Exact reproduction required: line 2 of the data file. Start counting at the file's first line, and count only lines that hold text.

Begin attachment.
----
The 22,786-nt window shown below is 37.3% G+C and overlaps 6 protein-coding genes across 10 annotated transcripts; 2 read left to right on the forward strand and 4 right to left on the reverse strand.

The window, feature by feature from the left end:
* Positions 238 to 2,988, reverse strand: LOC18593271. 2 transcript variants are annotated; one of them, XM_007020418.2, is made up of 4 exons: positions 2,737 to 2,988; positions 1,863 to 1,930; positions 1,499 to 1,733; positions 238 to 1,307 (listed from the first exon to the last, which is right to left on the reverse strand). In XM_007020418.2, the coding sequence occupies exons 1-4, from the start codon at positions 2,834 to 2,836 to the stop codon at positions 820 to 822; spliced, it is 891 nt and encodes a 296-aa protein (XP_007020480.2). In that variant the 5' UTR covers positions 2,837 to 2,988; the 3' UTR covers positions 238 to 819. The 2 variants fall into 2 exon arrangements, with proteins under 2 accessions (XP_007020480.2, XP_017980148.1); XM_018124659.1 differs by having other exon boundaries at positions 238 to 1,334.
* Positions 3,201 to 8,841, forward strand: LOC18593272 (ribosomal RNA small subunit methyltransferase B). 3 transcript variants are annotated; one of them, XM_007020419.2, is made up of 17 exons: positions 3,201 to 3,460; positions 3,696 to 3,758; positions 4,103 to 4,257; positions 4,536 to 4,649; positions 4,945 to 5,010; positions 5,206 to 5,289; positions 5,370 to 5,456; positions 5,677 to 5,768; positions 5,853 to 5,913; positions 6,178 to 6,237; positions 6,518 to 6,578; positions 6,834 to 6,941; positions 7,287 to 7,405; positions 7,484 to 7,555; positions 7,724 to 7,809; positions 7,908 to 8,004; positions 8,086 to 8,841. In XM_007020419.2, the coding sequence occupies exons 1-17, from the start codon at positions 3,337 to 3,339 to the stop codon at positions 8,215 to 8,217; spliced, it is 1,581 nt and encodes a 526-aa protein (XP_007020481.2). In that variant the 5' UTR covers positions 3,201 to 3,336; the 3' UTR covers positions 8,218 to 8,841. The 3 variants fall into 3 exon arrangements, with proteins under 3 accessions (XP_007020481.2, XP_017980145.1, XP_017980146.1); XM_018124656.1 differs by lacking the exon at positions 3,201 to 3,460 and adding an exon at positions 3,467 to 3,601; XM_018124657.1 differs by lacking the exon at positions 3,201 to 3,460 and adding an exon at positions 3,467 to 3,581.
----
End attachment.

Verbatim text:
The window, feature by feature from the left end: